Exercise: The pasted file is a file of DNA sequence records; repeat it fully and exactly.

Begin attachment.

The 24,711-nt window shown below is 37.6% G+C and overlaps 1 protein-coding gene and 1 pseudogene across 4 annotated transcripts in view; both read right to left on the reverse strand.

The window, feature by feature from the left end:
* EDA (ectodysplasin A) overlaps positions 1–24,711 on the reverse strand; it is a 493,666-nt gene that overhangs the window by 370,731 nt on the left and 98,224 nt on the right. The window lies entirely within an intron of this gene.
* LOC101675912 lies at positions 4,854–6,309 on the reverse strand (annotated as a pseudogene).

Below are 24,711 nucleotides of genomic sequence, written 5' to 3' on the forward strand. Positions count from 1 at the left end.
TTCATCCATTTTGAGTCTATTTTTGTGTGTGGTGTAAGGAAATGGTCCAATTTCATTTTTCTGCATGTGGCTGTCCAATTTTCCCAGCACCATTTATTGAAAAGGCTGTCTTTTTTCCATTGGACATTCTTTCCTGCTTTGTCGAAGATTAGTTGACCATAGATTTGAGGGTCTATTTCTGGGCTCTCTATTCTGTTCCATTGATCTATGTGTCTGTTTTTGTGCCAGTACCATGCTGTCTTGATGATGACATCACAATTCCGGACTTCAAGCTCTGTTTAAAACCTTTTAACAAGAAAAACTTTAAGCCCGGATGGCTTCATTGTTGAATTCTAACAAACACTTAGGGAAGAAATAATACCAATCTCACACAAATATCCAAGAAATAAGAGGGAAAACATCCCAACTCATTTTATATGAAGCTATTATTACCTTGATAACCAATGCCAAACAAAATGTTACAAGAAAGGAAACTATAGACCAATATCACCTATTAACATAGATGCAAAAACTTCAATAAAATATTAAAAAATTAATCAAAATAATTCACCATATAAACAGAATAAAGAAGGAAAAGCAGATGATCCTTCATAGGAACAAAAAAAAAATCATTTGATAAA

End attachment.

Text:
The 24,711-nt window shown below is 37.6% G+C and overlaps 1 protein-coding gene and 1 pseudogene across 4 annotated transcripts in view; both read right to left on the reverse strand.

The window, feature by feature from the left end:
* EDA (ectodysplasin A) overlaps positions 1–24,711 on the reverse strand; it is a 493,666-nt gene that overhangs the window by 370,731 nt on the left and 98,224 nt on the right. The window lies entirely within an intron of this gene.
* LOC101675912 lies at positions 4,854–6,309 on the reverse strand (annotated as a pseudogene).

Below are 24,711 nucleotides of genomic sequence, written 5' to 3' on the forward strand. Positions count from 1 at the left end.
TTCATCCATTTTGAGTCTATTTTTGTGTGTGGTGTAAGGAAATGGTCCAATTTCATTTTTCTGCATGTGGCTGTCCAATTTTCCCAGCACCATTTATTGAAAAGGCTGTCTTTTTTCCATTGGACATTCTTTCCTGCTTTGTCGAAGATTAGTTGACCATAGATTTGAGGGTCTATTTCTGGGCTCTCTATTCTGTTCCATTGATCTATGTGTCTGTTTTTGTGCCAGTACCATGCTGTCTTGATGATGACATCACAATTCCGGACTTCAAGCTCTGTTTAAAACCTTTTAACAAGAAAAACTTTAAGCCCGGATGGCTTCATTGTTGAATTCTAACAAACACTTAGGGAAGAAATAATACCAATCTCACACAAATATCCAAGAAATAAGAGGGAAAACATCCCAACTCATTTTATATGAAGCTATTATTACCTTGATAACCAATGCCAAACAAAATGTTACAAGAAAGGAAACTATAGACCAATATCACCTATTAACATAGATGCAAAAACTTCAATAAAATATTAAAAAATTAATCAAAATAATTCACCATATAAACAGAATAAAGAAGGAAAAGCAGATGATCCTTCATAGGAACAAAAAAAAAATCATTTGATAAA